Welcome to , Elizabeth Olsen Source, your best source for all things related to Elizabeth Olsen. Elizabeth's breakthrough came in 2011 when she starred in critically-acclaimed movies Martha Marcy May Marlene and Silent House. She made her name in indie movies until her role in 2014 blockbuster Godzilla and then as Scarlet Witch/Wanda Maximoff in Marvel's Avengersand Captain America movies. Elizabeth starred in and was an Executive Producer for Facebook Watch's "Sorry For Your Loss". She is currently starring in WandaVision, the first Marvel TV Series on Disney+. She will also be in Marvel's Dr. Strange sequel and hopefully we'll see another indie movie from her! Enjoy the many photos(including lots of exclusives!), articles, and videos on our site!

Very Good Girls
Two New York City girls make a pact to lose their virginity during their first summer out of high school. When they both fall for the same street artist, the friends find their connection tested for the first time.

Set during the final days of the admired photo development system known as Kodachrome, a father and son hit the road in order to reach the Kansas photo lab before it closes its doors for good.

Sorry For Your Loss
Her husband's sudden death upends and transforms relationships in Leigh Shaw's life and also forces her to realize how much she didn't know about him.
Facebook Series
Posted on January 24, 2021 / by AliKat in Interviews, Photoshoots, Press

An ambitious new Disney+ series might just give the strongest Avenger the happy ending she deserves.



ELLE: We can’t keep meeting Elizabeth Olsen like this. By “this,” I mean in the throes of catastrophe or bereavement, or, to put it plainly, when she’s an emotional wreck. In the 2018 Facebook Watch drama Sorry For Your Loss, Olsen assumes the role of Leigh Shaw, a young widow grappling with the unexpected loss of her husband and all the painful nuisances that come with death: the unbearable waves of sadness, the clichéd condolences, a grief support group that runs out of donuts. At one point, Leigh says through a cracked voice, “I’m just mad all the time.” It’s hard not to draw parallels to Olsen’s other angry character. After all, “mad” is exactly how 2015’s Avengers: Age of Ultron introduced us to Wanda Maximoff.

Defined by tragedy since her Marvel debut, Wanda (aka the Scarlet Witch) is an orphan with telekinetic powers. When not saving the world, she spends most of her time onscreen grieving the deaths of her parents, twin brother, or lover. Wanda’s never been allowed to fully exist outside the confines of her grief and anger, but with the launch of WandaVision—Marvel’s foray into serialized content for streaming—she may just be getting the happy ending she deserves.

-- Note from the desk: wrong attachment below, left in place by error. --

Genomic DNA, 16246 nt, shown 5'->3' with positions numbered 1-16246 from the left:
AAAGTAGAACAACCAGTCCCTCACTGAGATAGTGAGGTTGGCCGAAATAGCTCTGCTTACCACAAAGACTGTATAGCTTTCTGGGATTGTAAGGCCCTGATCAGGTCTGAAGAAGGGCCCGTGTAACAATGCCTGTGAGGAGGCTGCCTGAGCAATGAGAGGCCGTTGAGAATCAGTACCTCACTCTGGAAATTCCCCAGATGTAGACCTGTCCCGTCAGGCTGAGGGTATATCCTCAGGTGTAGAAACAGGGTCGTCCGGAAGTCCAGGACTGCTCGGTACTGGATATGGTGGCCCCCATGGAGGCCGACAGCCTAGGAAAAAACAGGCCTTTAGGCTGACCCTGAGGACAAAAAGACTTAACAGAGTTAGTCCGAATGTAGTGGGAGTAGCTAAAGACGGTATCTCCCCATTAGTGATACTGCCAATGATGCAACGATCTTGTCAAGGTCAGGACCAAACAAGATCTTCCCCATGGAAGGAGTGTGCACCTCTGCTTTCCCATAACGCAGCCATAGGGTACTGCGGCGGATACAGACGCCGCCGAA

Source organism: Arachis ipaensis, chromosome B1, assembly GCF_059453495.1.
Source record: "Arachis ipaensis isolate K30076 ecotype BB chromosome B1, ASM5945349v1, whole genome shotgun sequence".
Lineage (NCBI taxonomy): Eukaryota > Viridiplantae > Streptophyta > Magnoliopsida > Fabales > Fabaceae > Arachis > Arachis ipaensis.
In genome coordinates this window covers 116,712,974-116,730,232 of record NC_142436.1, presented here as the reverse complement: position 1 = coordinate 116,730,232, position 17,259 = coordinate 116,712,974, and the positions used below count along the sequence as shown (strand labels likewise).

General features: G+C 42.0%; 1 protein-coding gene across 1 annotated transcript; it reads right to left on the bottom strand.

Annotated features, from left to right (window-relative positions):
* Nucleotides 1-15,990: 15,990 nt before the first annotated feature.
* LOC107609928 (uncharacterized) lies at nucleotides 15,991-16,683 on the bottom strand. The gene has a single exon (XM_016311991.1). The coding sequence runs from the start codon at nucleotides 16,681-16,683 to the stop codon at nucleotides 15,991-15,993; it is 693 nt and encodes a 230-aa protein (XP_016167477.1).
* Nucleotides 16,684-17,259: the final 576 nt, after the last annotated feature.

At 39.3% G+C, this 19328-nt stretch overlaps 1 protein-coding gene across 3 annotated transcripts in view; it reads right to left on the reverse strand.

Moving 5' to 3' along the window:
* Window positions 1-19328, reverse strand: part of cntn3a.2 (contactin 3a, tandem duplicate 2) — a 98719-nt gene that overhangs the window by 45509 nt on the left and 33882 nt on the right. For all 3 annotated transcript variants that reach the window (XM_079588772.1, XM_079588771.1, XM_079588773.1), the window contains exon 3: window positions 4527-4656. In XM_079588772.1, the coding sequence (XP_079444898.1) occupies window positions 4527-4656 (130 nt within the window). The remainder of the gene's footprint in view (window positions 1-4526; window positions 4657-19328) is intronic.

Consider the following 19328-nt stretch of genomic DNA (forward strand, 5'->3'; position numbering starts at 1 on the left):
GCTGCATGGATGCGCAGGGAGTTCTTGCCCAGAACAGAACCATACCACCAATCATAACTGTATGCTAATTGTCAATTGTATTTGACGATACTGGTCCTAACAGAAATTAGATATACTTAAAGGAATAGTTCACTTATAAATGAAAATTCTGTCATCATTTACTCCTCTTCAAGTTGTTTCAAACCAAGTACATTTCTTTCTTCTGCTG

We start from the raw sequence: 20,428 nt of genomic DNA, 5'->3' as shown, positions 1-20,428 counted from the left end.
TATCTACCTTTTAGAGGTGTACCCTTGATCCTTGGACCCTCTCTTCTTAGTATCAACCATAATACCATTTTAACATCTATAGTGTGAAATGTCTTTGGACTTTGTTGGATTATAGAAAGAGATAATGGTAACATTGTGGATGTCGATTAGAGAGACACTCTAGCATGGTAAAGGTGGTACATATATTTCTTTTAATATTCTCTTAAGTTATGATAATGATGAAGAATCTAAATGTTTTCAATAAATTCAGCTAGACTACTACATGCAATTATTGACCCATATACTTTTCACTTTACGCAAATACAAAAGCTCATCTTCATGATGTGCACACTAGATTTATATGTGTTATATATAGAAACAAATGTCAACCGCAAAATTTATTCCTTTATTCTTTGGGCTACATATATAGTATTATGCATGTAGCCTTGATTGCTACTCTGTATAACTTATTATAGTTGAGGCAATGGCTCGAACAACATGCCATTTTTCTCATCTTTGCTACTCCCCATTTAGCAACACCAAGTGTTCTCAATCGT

Partly inspired by The Vision comic book, which follows synthezoid superhero Vision and his family as they move to the suburbs of Washington, D.C., the Disney+ series is an ode to the TV sitcoms we’ve come to love, with Wanda and Vision (Paul Bettany) basking in newlywed bliss—except Vision’s been very dead (killed twice, in fact) since the events of 2018’s Avengers: Infinity War. It’s unclear exactly how these starcrossed characters got to suburbia, but for now, it’s a delight to see the typically solemn duo sink their teeth into slapstick comedy.

“The show is like a blank slate for them,” Olsen tells me over Zoom, her light brown fringe a departure from Wanda’s red waves. The Scarlet Witch’s doleful glare is also long gone; in its place, Olsen’s eyes are wide with excitement. “Wanda and Vision’s journey to this point is a story of pure, innocent love and deep connection with another person,” she explains. “It was also very traumatizing. Tragedy has always been their story. In our show, we kind of wipe that clean and start fresh.”

But Wanda’s complicated past looms over WandaVision. Age of Ultron saw her and her twin brother, Pietro, initially opposing the Avengers (the siblings volunteered for a series of experiments with Hydra—a super evil organization within the MCU—after the deaths of their parents at the hands of Tony Stark’s Stark Industries) before switching sides to help save the Earth. The movie ends in victory for our superheroes, but yet another tragedy for Wanda when Pietro dies in battle. She finds comfort in the arms of Vision, an android created from the remains of Tony’s J.A.R.V.I.S. program, but even that bliss is short-lived. You see, Vision can only live with the help of the Mind Stone, which Mad Titan Thanos needs to take over the universe. In Infinity War, Vision asks Wanda to sacrifice him, and Wanda reluctantly agrees—but Thanos reverses time to gain control of the stone, killing the robot for a second time. Wanda’s pain is palpable: Imagine sacrificing the love of your life to save everyone else, just to watch him brought back to life and killed again—by the very villain you’re trying to defeat.